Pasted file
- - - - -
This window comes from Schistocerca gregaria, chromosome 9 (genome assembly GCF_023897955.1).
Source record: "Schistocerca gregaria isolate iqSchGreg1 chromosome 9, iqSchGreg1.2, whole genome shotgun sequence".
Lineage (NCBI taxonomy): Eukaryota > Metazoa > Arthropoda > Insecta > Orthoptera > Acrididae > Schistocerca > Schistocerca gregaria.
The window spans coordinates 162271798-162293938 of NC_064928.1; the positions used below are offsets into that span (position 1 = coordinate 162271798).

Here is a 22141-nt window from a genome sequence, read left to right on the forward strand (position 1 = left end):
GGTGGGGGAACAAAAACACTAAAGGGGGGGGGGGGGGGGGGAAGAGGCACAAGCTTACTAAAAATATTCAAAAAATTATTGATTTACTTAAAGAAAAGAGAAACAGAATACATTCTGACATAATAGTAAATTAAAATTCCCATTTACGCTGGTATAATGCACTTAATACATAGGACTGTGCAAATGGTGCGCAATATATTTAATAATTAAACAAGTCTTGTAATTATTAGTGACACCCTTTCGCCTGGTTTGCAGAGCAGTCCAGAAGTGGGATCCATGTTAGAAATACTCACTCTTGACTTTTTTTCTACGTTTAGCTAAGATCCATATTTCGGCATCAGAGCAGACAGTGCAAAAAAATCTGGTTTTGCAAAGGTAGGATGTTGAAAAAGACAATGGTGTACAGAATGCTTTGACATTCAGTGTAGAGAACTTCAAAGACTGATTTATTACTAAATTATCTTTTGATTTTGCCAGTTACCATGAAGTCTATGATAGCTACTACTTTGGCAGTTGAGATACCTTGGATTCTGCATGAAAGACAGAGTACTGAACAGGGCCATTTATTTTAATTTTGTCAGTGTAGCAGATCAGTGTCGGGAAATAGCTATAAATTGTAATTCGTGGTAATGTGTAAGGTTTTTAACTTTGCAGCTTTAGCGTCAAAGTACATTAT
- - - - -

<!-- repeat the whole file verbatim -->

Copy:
This window comes from Schistocerca gregaria, chromosome 9 (genome assembly GCF_023897955.1).
Source record: "Schistocerca gregaria isolate iqSchGreg1 chromosome 9, iqSchGreg1.2, whole genome shotgun sequence".
Lineage (NCBI taxonomy): Eukaryota > Metazoa > Arthropoda > Insecta > Orthoptera > Acrididae > Schistocerca > Schistocerca gregaria.
The window spans coordinates 162271798-162293938 of NC_064928.1; the positions used below are offsets into that span (position 1 = coordinate 162271798).

Here is a 22141-nt window from a genome sequence, read left to right on the forward strand (position 1 = left end):
GGTGGGGGAACAAAAACACTAAAGGGGGGGGGGGGGGGGGGAAGAGGCACAAGCTTACTAAAAATATTCAAAAAATTATTGATTTACTTAAAGAAAAGAGAAACAGAATACATTCTGACATAATAGTAAATTAAAATTCCCATTTACGCTGGTATAATGCACTTAATACATAGGACTGTGCAAATGGTGCGCAATATATTTAATAATTAAACAAGTCTTGTAATTATTAGTGACACCCTTTCGCCTGGTTTGCAGAGCAGTCCAGAAGTGGGATCCATGTTAGAAATACTCACTCTTGACTTTTTTTCTACGTTTAGCTAAGATCCATATTTCGGCATCAGAGCAGACAGTGCAAAAAAATCTGGTTTTGCAAAGGTAGGATGTTGAAAAAGACAATGGTGTACAGAATGCTTTGACATTCAGTGTAGAGAACTTCAAAGACTGATTTATTACTAAATTATCTTTTGATTTTGCCAGTTACCATGAAGTCTATGATAGCTACTACTTTGGCAGTTGAGATACCTTGGATTCTGCATGAAAGACAGAGTACTGAACAGGGCCATTTATTTTAATTTTGTCAGTGTAGCAGATCAGTGTCGGGAAATAGCTATAAATTGTAATTCGTGGTAATGTGTAAGGTTTTTAACTTTGCAGCTTTAGCGTCAAAGTACATTAT